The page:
BINGHAMTON, NY (WSKG)—Council members in Binghamton are expected to review a set of code enforcement reforms at Monday’s City Council work session.
First-term Mayor Jared Kraham announced the legislative package last week. One measure would use federal American Rescue Plan Act (ARPA) funds to hire an attorney to prosecute code enforcement violations.
Kraham said the prosecutor would also lead a task force to investigate persistent unsafe housing conditions and blight, as well as landlords with a history of repeated neglect.
“Say you have an individual who is operating many different properties and has a habitual method of putting families in unsafe conditions—that’s something that this prosecutor could work with the New York state attorney general or other state agencies, to bring that person to justice,” the mayor said on Friday.
Kraham announced the measure outside 22 Clarke Street in Binghamton. According to Broome County records, the boarded-up home is owned by AJEM Group LLC, which is associated with developer Isaac Anzaroot.
While Kraham did not mention Anzaroot by name, he said the house on Clarke Street was owned by “one of Binghamton’s more notorious property owners.”
“It’s properties like this that drive down property values, and it’s properties like this that are inhabited that put families at risk,” Kraham continued.
Kraham also proposed hiring another code enforcement inspector, adding a subdivision to the Parks and Recreation Department to handle property maintenance complaints and adopting stricter rules for lawn maintenance. That would include amending city code to reduce the maximum grass and weed height from 10 to 8 inches.
Enacting these initiatives would use up roughly $200,000 of the city’s ARPA funds.
“We’re boosting resources so that bad landlords and slumlords will be prosecuted,” he continued. “That is how we enact change.”
During his campaign for mayor, Kraham promised to crack down on negligent landlords, with bipartisan support. But some housing advocates in Binghamton say the proposals would not do enough to protect tenants.
Rebecca Rathmell, a member of the Stakeholders of Broome County, a housing rights group, said the measures were too weak to compel landlords to make necessary repairs.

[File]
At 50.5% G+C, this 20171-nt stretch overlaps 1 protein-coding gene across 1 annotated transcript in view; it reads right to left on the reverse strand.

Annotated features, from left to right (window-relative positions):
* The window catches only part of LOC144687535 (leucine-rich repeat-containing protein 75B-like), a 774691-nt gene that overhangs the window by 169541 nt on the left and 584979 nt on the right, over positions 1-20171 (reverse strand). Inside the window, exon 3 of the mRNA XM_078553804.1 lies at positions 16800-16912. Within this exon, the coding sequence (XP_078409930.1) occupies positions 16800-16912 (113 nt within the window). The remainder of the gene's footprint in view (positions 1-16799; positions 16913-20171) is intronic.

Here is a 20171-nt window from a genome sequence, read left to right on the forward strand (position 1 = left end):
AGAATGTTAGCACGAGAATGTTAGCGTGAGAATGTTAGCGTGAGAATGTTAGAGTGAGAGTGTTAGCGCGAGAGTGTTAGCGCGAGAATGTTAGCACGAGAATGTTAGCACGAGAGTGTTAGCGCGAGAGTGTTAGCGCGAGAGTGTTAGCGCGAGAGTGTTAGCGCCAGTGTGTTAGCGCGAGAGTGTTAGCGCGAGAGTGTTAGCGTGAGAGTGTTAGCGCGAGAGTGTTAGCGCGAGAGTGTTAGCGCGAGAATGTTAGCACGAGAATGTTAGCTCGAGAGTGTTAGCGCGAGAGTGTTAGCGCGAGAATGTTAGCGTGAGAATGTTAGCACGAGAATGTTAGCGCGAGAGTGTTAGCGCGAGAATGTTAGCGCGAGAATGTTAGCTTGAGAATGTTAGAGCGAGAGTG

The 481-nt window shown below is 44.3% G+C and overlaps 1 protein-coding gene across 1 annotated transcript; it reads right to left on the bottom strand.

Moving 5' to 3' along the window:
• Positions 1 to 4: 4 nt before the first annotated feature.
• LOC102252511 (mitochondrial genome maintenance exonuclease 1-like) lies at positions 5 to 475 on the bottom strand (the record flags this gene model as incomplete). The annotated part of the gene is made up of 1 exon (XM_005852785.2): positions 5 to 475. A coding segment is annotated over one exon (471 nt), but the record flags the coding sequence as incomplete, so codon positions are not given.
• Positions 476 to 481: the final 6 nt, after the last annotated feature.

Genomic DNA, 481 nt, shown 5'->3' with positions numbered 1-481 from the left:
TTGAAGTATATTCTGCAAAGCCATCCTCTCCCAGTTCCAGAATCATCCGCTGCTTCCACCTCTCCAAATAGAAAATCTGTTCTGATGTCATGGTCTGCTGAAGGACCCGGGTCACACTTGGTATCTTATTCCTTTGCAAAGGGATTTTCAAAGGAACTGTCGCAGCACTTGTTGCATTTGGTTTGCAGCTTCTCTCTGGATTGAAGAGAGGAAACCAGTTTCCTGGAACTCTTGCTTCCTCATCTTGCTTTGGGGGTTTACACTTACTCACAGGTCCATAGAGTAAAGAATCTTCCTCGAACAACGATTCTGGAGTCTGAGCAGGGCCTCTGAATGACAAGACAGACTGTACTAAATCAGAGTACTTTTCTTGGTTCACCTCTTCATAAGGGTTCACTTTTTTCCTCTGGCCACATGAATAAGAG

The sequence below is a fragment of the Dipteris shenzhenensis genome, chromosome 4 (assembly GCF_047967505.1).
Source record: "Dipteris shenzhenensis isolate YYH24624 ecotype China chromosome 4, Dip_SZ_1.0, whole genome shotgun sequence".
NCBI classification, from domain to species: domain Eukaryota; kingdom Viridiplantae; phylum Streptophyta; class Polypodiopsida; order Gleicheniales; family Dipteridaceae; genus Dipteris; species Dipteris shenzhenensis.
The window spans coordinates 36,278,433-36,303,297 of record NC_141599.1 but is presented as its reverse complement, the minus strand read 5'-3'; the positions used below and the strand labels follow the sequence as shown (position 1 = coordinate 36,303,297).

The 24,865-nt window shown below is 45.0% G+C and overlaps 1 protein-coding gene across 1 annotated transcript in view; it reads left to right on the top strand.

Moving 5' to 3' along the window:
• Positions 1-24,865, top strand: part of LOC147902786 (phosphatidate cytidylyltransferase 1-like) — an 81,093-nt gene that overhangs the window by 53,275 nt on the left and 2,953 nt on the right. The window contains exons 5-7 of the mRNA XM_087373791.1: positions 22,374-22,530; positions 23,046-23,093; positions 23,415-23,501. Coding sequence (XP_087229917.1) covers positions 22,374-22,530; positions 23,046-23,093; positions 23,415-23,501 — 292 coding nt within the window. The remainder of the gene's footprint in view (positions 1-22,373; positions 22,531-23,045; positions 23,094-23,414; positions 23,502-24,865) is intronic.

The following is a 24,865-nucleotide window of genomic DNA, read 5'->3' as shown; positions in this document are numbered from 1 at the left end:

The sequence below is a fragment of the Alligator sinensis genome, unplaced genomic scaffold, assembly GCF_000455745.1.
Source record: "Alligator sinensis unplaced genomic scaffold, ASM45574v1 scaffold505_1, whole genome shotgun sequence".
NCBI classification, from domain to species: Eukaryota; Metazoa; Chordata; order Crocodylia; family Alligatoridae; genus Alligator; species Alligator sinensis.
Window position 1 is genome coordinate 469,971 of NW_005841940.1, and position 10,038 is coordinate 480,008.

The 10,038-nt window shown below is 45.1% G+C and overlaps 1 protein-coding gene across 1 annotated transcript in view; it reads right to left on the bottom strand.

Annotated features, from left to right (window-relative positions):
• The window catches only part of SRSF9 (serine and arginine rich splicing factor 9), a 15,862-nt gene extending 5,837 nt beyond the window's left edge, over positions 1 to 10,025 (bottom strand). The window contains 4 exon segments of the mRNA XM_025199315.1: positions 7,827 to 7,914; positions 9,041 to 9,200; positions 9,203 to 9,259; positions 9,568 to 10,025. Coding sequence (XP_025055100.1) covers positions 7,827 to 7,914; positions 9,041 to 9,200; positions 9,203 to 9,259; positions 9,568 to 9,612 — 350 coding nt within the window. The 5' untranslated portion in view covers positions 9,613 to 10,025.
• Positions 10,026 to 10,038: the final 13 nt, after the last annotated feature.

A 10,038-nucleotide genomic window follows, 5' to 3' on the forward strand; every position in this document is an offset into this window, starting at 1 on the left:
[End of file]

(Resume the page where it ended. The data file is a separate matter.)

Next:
“The only constituents he’s delivering on this campaign promise to are homeowners who are concerned about how pretty their streets are,” Rathmell said. “Not city residents who have to decide between living without heat or hot water, or moving their children into an emergency shelter.”
Rathmell said landlords frequently rent buildings with multiple code violations, as well as ones code inspectors have condemned. She said the city currently takes a reactive approach to code enforcement, only inspecting residences when called upon, and instead should take a proactive approach with regular mandated health and safety inspections.
In Buffalo, landlords are required to register all residential properties with a city registry and submit to regular inspections in order to maintain a certificate of rental compliance. Landlords must have it to operate as an income-receiving property.
Without a certificate of rental compliance, landlords in Buffalo may not evict tenants for non-payment of rent. Rathmell said Binghamton should adopt a similar measure, punishing landlords who fail to comply with code citations in ways that affect their profit.
“We need legislation that requires the landlords throughout the city to submit to regular health and safety inspections of their rental units prior to offering them for occupancy, period end,” she added.